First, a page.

The Government have consulted on a draft circular on land-use planning and electromagnetic fields and will finalise it as soon as practicable.

Environment Agency

Mr. Burgon: To ask the Secretary of State for the Environment, Transport and the Regions when he will announce the new Chairman of the Environment Agency. [104131]

Mr. Meacher: Sir John Harman will succeed Lord De Ramsey as Chairman on 1 January 2000. Sir John is currently Deputy Chairman of the Agency. The appointment will be for four years.

I am delighted that he has accepted our offer. The Agency plays a central role in protecting and enhancing the environment in England and Wales, and the Chairman must lead in determining the strategic direction, inspire the staff and ensure that it discharges its statutory duties fully.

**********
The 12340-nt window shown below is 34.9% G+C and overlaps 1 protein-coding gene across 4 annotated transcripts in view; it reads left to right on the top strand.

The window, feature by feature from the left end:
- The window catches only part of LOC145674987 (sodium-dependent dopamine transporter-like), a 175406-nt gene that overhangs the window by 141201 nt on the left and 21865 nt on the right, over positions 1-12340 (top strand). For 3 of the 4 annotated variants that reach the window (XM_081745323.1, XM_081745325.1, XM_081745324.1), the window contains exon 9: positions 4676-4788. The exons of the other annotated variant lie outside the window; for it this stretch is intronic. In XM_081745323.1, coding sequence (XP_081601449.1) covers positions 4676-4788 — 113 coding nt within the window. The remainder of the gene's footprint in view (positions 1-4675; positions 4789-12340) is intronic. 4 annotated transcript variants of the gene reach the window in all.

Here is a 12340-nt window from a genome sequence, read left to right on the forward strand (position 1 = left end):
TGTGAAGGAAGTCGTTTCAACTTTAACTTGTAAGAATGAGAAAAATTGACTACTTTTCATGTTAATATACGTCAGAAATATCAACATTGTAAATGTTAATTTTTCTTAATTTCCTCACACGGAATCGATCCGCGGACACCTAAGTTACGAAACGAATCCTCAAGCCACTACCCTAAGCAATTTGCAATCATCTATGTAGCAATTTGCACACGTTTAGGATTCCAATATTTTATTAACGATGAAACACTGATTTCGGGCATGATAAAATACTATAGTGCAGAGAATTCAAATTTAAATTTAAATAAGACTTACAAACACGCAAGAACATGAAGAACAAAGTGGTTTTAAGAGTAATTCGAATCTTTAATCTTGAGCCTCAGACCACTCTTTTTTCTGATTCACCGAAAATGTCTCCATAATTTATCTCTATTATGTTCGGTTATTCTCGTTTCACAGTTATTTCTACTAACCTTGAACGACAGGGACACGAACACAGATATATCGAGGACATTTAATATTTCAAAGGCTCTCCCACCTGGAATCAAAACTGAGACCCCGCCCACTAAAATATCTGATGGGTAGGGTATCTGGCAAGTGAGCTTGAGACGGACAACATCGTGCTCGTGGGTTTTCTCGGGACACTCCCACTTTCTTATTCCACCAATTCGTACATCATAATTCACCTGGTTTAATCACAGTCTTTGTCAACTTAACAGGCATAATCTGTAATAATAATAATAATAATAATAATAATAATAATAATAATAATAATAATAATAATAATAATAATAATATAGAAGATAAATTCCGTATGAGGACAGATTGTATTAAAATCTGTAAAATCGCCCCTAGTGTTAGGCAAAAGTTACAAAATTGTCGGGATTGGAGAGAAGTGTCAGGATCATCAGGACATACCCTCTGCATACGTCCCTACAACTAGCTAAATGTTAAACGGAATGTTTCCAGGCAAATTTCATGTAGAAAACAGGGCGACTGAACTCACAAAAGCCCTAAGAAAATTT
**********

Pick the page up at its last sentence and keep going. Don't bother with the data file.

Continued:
I believe that in Sir John we have found someone who has the ability and vision which are needed to lead such a major public sector organisation, and to develop a successful relationship with the wide range of bodies that have dealings with the Agency.

I would also like to thank Lord De Ramsey for his contribution in bringing the Agency into being, and for steering it through the early days when it has sought to develop a single corporate approach from the multiplicity of organisations from which it was constructed. The Agency has come a long way since it began work in 1996, and the next few years will set the course for its continuing development.